Simon re­mem­bers a spooky role

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HANDS UP ANY­ONE who’s seen The Blood on Satan’s Claw?

No? Phew! It was a 1971 hor­ror film in which I played a medieval toff (it was a bit of a stretch). They gave me a long wig that made me look like a cross between Lady Penelope and Rus­sell Brand. The gist of the story was that our vil­lage was be­com­ing in­fected by Evil. (Witch­craft was all the rage in the 1970s.) One by one cast mem­bers were found to have bits of the Devil grow­ing about their per­son – a claw, a patch of mat­ted hair, etc. Old Nick was rein­car­nat­ing un­der our noses. We had eerie shots of crows cir­cling, a mag­goty eye­ball in a field, and Pa­trick Wy­mark act­ing very slowly and look­ing moody in a cloak – his wig was ob­vi­ously a cast-off from Corona­tion Street.

When my turn came, I was sup­posed to wake in the night and see my left arm cov­ered in fur and my fin­gers trans­formed into a hideous claw; I would reach for my handy bed­side dag­ger to hack it off. It took for­ever in make-up to rig my pros­thetic arm and plumb in a tube for the co­pi­ous blood that was go­ing to flow. The kindly prop man said he’d heat up the blood for me: ‘We don’t want you to catch cold, do we?’

I had prac­tised a va­ri­ety of ter­ri­fied gri­maces in the bath­room mir­ror – I opted for a bit of An­thony Perkins with a dash of Dirk Bog­a­rde, so I was ready for the big mo­ment. Valiantly I hacked away at my in­fected arm – I panted, I screamed, I ground my teeth, I writhed. The luke­warm blood was squirt­ing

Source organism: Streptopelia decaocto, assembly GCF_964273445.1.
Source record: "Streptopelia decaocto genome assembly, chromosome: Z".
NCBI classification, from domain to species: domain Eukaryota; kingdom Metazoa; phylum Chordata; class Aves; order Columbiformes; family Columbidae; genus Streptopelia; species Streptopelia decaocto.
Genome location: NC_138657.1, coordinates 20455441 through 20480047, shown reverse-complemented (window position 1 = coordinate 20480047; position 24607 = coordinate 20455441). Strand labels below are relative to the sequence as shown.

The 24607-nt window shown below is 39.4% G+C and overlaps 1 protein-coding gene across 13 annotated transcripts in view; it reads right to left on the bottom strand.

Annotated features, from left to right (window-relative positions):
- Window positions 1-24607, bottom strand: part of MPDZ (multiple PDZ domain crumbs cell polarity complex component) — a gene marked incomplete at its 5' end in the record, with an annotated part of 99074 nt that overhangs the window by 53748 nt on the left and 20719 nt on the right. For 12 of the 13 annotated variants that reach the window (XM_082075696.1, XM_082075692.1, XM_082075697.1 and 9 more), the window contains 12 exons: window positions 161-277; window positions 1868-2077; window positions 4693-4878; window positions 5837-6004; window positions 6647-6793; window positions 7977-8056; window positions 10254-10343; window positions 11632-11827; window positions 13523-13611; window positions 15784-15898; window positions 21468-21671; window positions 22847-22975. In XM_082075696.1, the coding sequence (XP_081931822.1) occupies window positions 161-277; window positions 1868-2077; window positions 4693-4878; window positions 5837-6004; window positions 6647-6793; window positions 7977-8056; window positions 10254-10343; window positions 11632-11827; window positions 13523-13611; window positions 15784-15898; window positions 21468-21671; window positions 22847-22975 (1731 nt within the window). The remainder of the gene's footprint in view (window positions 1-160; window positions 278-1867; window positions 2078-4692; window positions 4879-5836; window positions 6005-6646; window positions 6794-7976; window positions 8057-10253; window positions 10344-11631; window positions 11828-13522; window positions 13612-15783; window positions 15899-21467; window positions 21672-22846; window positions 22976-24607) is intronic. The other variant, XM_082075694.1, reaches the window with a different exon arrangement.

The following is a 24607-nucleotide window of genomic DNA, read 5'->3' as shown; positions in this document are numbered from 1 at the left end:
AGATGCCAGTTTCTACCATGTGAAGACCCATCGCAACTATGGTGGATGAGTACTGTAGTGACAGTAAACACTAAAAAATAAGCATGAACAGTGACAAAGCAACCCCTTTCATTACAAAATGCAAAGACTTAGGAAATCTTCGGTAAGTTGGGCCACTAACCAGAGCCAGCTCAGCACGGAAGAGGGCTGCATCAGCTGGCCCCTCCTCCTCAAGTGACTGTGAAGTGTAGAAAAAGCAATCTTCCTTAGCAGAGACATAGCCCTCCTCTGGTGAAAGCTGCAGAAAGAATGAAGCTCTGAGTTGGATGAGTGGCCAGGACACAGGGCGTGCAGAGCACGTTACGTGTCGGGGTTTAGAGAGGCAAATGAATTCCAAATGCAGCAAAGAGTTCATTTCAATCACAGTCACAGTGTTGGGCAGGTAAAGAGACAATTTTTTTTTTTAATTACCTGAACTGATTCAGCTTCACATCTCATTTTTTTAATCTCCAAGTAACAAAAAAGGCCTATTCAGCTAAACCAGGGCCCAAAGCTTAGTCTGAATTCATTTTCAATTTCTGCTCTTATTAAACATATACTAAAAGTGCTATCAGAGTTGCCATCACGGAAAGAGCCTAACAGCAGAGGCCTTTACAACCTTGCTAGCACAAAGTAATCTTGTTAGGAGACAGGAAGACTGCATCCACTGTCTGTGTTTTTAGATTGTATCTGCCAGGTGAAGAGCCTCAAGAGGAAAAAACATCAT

The kindly prop man said he’d heat up the blood for me

every­where. It was a bad mo­ment for my wig to come un­stuck and take on a life of its own. It was like driv­ing a car with­out a steer­ing wheel – my head went one way, the wig the other, swiv­el­ling out of sync as in The Ex­or­cist. In the out-takes it looked as if my head were on back to front and cov­ered in ketchup. When I had fin­ished, the di­rec­tor wanted a close-up of my hand des­per­ately reach­ing for the knife. This was my hand’s big chance – a tense mo­ment alone on the screen. ‘Ac­tion!’ My fin­gers trem­bled and stretched out to­wards the dag­ger, they twitched, they clawed the air, they gave it their all. ‘And the Academy Award for Fin­ger Work goes to…’ ‘Cut!’ the di­rec­tor called. He came over to me and whis­pered what may have to be the ti­tle of my au­to­bi­og­ra­phy, if ever I write one: ‘Simon, don’t over­act with your fin­gers.’ Simon is in The Archers, and to­day will be at­tend­ing a memo­rial con­cert for a dear friend and in­spi­ra­tional teacher, Nick Mil­ner-gul­land, at Ard­ingly Col­lege; simon.wil­liams@tele­graph.co.uk

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